When Lord of the Deep was being written, decisions had to be made about which elements of the ancient Epic of Gilgamesh to include, which to leave out altogether and which to adapt to aid the flow of our story. We do not slavishly follow historic texts, as, on a spiritual workshop, it is not the story that matters, so much as the deeper meaning and symbolism it contains.

As Gilgamesh descends, ever-deeper into the dark maze of his own ego, he is guided only by reactions. Believing himself superior to all other men…and possibly the gods too… he cannot see the consequences of his actions, as he has no access to empathy. Can we blame him for this? That is a sticky question. We do not blame water for being wet or the blade for being sharp. Neither can we blame the ego for striving, with every weapon in its arsenal, to protect itself. But that does not make its choices right.

The ego is created from our reactions to everything we have ever experienced. It consists of what we might call useful illusions that allow us to face the world as who we think we are. Gilgamesh is the king of a mighty city-state, a fearsome warrior, incalculably rich and powerful. Why would he question what has brought him such success?

But, just as water can drown and the blade can maim or slay, the ego, when allowed to rule our being, can bring us to ruin…

***

Gilgamesh rages. He is lost in the labyrinthine passages beneath the temple, following the goddess Ishtar, whom he still believes to be Shamhat, the High Priestess who rejected his advances.

Ishtar calls down the Bull of Heaven, crying that when he bellows, the earth will shake. Gilgamesh follows, maddened by anger. The goddess flees, crying that when the Bull of Heaven snorts the earth will open, swallowing all the men-folk… all the women-folk… and all the children. Gilgamesh follows, blind to all but anger. But the goddess has gone… and in her place stands the Bull of Heaven.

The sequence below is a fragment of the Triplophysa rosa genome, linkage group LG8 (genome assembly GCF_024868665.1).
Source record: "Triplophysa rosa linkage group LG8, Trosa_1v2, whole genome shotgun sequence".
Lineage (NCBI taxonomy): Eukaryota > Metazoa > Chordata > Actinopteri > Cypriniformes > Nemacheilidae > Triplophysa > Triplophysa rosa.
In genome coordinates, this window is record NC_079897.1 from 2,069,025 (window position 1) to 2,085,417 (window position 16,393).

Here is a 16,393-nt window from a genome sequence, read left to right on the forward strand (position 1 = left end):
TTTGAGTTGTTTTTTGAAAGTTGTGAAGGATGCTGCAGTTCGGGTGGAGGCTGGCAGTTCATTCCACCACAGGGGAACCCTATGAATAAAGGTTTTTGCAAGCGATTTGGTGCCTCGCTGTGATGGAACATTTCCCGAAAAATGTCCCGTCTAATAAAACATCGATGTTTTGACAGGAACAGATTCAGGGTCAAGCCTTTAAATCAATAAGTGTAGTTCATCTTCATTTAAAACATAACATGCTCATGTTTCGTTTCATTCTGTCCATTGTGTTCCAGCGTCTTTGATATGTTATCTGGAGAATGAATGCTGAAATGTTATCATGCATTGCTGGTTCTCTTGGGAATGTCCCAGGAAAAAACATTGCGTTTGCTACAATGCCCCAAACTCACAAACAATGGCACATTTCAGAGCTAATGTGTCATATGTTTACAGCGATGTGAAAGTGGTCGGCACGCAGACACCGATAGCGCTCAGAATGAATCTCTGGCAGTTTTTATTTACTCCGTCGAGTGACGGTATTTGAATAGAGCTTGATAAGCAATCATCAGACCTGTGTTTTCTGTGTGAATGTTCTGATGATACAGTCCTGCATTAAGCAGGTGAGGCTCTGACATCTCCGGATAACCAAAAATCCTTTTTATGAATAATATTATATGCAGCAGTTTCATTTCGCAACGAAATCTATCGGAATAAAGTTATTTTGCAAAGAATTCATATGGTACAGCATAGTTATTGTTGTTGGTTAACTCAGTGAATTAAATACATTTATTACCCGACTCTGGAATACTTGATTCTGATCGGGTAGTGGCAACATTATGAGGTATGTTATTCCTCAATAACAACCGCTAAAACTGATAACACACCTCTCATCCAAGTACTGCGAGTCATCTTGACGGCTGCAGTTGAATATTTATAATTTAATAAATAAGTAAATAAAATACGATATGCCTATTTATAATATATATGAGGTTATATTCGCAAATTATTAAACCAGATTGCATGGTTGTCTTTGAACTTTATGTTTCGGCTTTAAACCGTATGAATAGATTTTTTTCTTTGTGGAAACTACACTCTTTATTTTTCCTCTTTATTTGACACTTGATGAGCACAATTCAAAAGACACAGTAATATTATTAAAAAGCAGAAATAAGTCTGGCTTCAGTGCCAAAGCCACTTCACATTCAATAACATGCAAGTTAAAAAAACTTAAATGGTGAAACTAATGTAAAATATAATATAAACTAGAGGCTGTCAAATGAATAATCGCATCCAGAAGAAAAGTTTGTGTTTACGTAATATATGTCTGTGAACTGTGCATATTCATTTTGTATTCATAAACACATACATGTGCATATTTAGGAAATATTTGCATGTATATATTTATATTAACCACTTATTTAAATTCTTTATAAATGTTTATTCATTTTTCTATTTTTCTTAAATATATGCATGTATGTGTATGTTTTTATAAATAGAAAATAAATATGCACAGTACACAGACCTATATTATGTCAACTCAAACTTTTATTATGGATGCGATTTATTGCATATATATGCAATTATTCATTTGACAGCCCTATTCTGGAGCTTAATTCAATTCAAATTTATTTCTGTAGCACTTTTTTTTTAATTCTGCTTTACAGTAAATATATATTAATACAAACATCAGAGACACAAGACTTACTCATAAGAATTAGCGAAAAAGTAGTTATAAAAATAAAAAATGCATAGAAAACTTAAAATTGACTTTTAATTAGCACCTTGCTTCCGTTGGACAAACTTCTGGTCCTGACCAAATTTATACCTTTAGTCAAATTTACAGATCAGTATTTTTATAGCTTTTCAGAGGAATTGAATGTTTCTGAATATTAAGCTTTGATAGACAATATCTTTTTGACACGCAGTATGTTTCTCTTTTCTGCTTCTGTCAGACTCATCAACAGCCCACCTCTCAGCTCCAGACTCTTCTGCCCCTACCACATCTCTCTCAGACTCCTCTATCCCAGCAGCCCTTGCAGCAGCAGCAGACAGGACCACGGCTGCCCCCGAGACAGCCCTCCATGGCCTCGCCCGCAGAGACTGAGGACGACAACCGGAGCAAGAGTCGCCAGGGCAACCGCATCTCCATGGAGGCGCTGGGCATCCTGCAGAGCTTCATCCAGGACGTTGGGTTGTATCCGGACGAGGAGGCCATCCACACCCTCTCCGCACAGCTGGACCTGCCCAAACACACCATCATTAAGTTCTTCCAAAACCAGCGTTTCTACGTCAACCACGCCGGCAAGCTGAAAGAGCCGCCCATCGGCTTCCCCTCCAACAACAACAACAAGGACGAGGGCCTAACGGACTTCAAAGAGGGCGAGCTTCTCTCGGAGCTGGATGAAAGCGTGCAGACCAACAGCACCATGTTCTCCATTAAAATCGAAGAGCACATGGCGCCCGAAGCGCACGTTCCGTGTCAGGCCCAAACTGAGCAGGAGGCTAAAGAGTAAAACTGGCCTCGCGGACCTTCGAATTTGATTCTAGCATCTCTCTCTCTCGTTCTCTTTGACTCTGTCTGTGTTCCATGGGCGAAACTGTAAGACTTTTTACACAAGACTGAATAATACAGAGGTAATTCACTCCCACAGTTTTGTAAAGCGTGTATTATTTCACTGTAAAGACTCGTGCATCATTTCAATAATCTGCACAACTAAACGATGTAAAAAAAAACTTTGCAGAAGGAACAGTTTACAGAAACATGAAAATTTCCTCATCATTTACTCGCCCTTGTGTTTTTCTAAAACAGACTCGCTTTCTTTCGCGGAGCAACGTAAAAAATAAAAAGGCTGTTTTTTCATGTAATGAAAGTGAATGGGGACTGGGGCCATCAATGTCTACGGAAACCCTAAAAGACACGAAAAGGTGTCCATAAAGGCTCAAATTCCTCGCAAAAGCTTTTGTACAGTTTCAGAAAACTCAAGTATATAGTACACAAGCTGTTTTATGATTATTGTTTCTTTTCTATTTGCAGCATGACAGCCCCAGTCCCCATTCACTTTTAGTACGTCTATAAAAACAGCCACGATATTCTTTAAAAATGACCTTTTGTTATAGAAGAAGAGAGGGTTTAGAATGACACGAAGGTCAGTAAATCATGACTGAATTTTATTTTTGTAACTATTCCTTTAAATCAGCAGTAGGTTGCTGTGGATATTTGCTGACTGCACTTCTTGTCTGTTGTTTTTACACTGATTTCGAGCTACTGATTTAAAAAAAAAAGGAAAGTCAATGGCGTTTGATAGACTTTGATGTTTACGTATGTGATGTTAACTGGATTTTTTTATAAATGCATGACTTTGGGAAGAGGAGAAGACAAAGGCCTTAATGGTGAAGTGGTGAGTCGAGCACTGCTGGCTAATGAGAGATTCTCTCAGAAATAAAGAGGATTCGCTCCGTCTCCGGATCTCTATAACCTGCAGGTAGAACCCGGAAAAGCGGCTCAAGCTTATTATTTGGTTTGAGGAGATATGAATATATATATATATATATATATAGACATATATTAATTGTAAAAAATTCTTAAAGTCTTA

“Gilgamesh…” As the Bull of Heaven speaks his name, Gilgamesh brandishes his axe and begins to curse and threaten.  “You have offended the Divine Council., the watchman of the Cedar Forest.” Gilgamesh snarls and advances on the Bull,

“You dare to accuse me?” Hefting the axe, the King attacks the Bull as if cutting through Time itself. The fearsome Bull of Heaven does nothing to defend itself.

“You have slaughtered Huwawa…” it whispers, as it sinks, dying, to its knees. But, as Gilgamesh takes the mask from the face of the Bull, he recognises his brother in arms. He cries out his name…Enkidu!… then buries his head in his hands and sobs.

He has killed the one thing he loved… his own Second Self. Now, at last, Gilgamesh can see where his arrogance and manipulation have led and what his kingship has truly wrought in wall-girt Uruk, where riches and plenty abound…and where, ‘in their beds at night, the young people cry themselves to sleep’.

Colin as the Bull of Heaven… before the unmasking.

 

Lord of the Deep: Three. ~ Willow Willers

Reblogged from Willow Willers, who continues the tale of her experiences with the Lord of the Deep weekend:

The music stops and we are seated, I look at The Enneagram and wonder how I will cope with walking it and the Hexaflow. Suddenly I am snapped back to Sumer something is happening.

Anu and Aruru rise simultaneously (carrying chimes) and make their way from their seats at withdrawn 3 and 6 respectively on to spheres 3 and 6 of the Enneagram. Once there they bow to each other and then turn east and move simultaneously along the triangle lines to withdrawn 0/9 respectively (having crossed).
Once there they turn to face each other, bow to each other, and then each strike their chime. As the chimes fade they turn to face the west and then proceed around the Enneagram from their respective sides.
I learn that this is called censing the Temple. I feel, relaxed and blessed to be here among these beautiful people who all seemed to know what is happening.

Continue reading at willowdot21